Read more...
My Life in Law – Danielle Amor - Pannone Corporate

Nearly a decade on from joining Pannone Corporate, Danielle Amor talks about her career, her passion for seeing clients get the outcome they deserve, her...

Read more...
Pannone crowned Corporate/Commercial Team of the Year at the Manchester Legal Awards - Pannone Corporate

Pannone Corporate has been crowned Corporate/Commercial Team of the Year at the 15th annual Manchester Legal Awards. The firm was recognised at the regi...

Read more...

View all posts

 The high-profile spat between Dolce and Gabbana and Diet Prada continues to create quite a stir among fashion circles – long after the now-infamous D&G ad campaign in 2018, which set this whole public affair in motion. The Italian brand has accused the self-professed ‘fashion watchdog’, Diet Prada, of fuelling a large-scale backlash to its misjudged ad, by unleashing a volley of social media content, as well as its contended “illegal publication of Stefano Gabbana’s private conversations” on Instagram.

 

Dolce and Gabbana alleges that by way of their heavily followed Instagram account, Diet Prada’s founders initiated a “smear campaign”, consisting of “serious and repeated defamatory conduct” aimed at harming the Italian brand to the value of €3 million in damages.

 

While the long-running legal battle is being played out in foreign courts, it poses some very pertinent questions that are as relevant to UK companies as they are to global brands – namely, the growing role social media is playing, not only in acting as a medium for defamatory comment, but being used as a tactic for applying pressure on the opposing side during legal proceedings.

 

Applying pressure in the hope of a settlement is nothing new; using such a public platform in which to do so is certainly a growing trend. Social media has popularised and accelerated many things in society – its vast reach, instant impact, and widespread adoption, makes it a perfect channel for engaging with untapped audiences and amplifying your message.

 

However, there’s a big disclaimer that comes with using this method to interact with people – whether you’re a business or an individual. Defamation occurs when someone causes substantial harm to the reputation of another by publicising a false statement – inappropriate or ill-considered written words, posting private correspondence in which allegations about someone else are made, sharing, forwarding or commenting on news or gossip, will all potentially be grounds for a libel case.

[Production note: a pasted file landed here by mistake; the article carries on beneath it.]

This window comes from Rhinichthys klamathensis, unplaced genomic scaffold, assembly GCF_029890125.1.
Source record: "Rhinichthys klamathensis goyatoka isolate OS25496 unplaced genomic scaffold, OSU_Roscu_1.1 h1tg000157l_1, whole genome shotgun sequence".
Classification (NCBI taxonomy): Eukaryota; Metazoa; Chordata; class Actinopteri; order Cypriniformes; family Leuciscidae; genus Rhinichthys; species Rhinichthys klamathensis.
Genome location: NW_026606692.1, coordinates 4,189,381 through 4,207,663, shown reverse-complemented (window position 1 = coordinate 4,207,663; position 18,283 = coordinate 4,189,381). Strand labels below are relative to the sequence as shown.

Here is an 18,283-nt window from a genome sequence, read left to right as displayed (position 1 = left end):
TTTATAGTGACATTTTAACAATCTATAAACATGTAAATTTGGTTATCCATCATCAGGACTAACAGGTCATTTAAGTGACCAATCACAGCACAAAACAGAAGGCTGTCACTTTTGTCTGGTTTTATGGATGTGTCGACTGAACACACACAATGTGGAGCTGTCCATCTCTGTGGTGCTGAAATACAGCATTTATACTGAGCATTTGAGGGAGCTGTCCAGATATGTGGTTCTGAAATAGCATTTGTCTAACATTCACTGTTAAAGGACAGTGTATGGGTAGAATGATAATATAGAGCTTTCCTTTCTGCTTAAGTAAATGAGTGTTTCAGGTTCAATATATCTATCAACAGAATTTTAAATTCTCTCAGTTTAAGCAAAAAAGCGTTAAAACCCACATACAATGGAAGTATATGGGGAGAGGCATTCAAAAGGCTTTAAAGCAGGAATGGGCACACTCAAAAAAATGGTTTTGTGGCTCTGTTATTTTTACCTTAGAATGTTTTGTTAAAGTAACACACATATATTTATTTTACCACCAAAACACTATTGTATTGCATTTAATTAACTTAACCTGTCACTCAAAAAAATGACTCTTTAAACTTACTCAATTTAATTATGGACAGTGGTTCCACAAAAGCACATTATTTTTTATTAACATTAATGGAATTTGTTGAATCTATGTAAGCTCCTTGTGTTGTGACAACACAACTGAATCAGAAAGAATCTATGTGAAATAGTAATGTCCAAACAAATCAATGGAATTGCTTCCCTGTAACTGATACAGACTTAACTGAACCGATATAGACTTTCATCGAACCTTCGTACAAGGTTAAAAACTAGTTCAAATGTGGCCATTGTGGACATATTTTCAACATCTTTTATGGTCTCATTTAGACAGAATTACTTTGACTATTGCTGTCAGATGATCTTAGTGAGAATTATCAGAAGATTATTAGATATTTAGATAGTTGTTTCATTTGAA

It’s so commonplace to use the likes of Instagram as a means of communicating with people, it becomes second nature to share material on the platform; it’s vital however that companies think twice about using social media channels as a pressure tactic in an ongoing legal case, or as a means of attacking competitors given the risk such behaviour could expose you to.

 

It’s essential to tread carefully when using social media and other media outlets for any form of publicity, whatever the motivation, and equally important to recognise when it’s happening to you as a business. When does a social media post cross the line? Where do the boundaries lie? Has something happened which harms your or your business’ reputation? Can you legitimately object and challenge the way in which a competitor has spoken about you on-line?  Once subject to targeted attack, the erosion of your reputation can be difficult to recover from.

 

As a business, it’s important to understand your rights when it comes to instances of defamation and the breach of privacy of your staff and directors, and to engage in PR and other business strategies appropriately through the right channels. Dolce and Gabbana’s bitter duel with Diet Prada has been played out in a very public way over a number of years. Businesses need to avoid airing their dirty (even if fashionable) laundry in public – it is ultimately and inherently unattractive, being publicity for all the wrong reasons. Instead, harnessing the power of social media positively to facilitate the creation or exchange of information in order to promote a business is much more likely to give that business greater longevity and credibility.

 

 

Latest News

AI and the Future of Work: A landscape of uncertainty - Pannone Corporate

Following our AI in the Workplace event last month (May), our guest speaker, Dr Richard Whittle, takes a closer look at AI and the future of work, lookin...

Read more...
My Life in Law – Danielle Amor - Pannone Corporate

Nearly a decade on from joining Pannone Corporate, Danielle Amor talks about her career, her passion for seeing clients get the outcome they deserve, her...

Read more...
Pannone crowned Corporate/Commercial Team of the Year at the Manchester Legal Awards - Pannone Corporate

Pannone Corporate has been crowned Corporate/Commercial Team of the Year at the 15th annual Manchester Legal Awards. The firm was recognised at the regi...

Read more...

View all posts